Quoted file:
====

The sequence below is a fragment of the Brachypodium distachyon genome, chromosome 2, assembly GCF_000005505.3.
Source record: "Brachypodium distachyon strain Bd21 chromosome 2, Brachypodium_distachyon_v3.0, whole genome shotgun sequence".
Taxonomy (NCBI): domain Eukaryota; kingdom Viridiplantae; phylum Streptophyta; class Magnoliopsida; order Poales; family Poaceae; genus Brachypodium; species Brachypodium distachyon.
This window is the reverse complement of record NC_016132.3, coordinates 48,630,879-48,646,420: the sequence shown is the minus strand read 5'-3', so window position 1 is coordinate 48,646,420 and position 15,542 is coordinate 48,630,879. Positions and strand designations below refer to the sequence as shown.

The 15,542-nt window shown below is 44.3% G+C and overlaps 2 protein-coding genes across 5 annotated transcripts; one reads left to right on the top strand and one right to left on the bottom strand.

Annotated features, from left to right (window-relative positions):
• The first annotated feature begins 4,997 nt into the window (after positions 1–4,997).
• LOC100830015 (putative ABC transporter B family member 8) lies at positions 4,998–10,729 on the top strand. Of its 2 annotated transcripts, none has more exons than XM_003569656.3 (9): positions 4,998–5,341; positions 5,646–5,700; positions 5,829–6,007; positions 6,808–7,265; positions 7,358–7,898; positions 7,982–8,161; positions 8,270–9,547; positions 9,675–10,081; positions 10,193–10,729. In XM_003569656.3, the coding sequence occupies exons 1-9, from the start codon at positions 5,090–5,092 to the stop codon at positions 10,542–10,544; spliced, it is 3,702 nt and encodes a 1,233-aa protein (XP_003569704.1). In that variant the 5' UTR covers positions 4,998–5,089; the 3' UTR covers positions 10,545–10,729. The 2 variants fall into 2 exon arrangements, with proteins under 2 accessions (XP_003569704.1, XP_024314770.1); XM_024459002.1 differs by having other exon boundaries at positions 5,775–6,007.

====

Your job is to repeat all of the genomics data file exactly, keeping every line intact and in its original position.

The sequence below is a fragment of the Brachypodium distachyon genome, chromosome 2, assembly GCF_000005505.3.
Source record: "Brachypodium distachyon strain Bd21 chromosome 2, Brachypodium_distachyon_v3.0, whole genome shotgun sequence".
Taxonomy (NCBI): domain Eukaryota; kingdom Viridiplantae; phylum Streptophyta; class Magnoliopsida; order Poales; family Poaceae; genus Brachypodium; species Brachypodium distachyon.
This window is the reverse complement of record NC_016132.3, coordinates 48,630,879-48,646,420: the sequence shown is the minus strand read 5'-3', so window position 1 is coordinate 48,646,420 and position 15,542 is coordinate 48,630,879. Positions and strand designations below refer to the sequence as shown.

The 15,542-nt window shown below is 44.3% G+C and overlaps 2 protein-coding genes across 5 annotated transcripts; one reads left to right on the top strand and one right to left on the bottom strand.

Annotated features, from left to right (window-relative positions):
• The first annotated feature begins 4,997 nt into the window (after positions 1–4,997).
• LOC100830015 (putative ABC transporter B family member 8) lies at positions 4,998–10,729 on the top strand. Of its 2 annotated transcripts, none has more exons than XM_003569656.3 (9): positions 4,998–5,341; positions 5,646–5,700; positions 5,829–6,007; positions 6,808–7,265; positions 7,358–7,898; positions 7,982–8,161; positions 8,270–9,547; positions 9,675–10,081; positions 10,193–10,729. In XM_003569656.3, the coding sequence occupies exons 1-9, from the start codon at positions 5,090–5,092 to the stop codon at positions 10,542–10,544; spliced, it is 3,702 nt and encodes a 1,233-aa protein (XP_003569704.1). In that variant the 5' UTR covers positions 4,998–5,089; the 3' UTR covers positions 10,545–10,729. The 2 variants fall into 2 exon arrangements, with proteins under 2 accessions (XP_003569704.1, XP_024314770.1); XM_024459002.1 differs by having other exon boundaries at positions 5,775–6,007.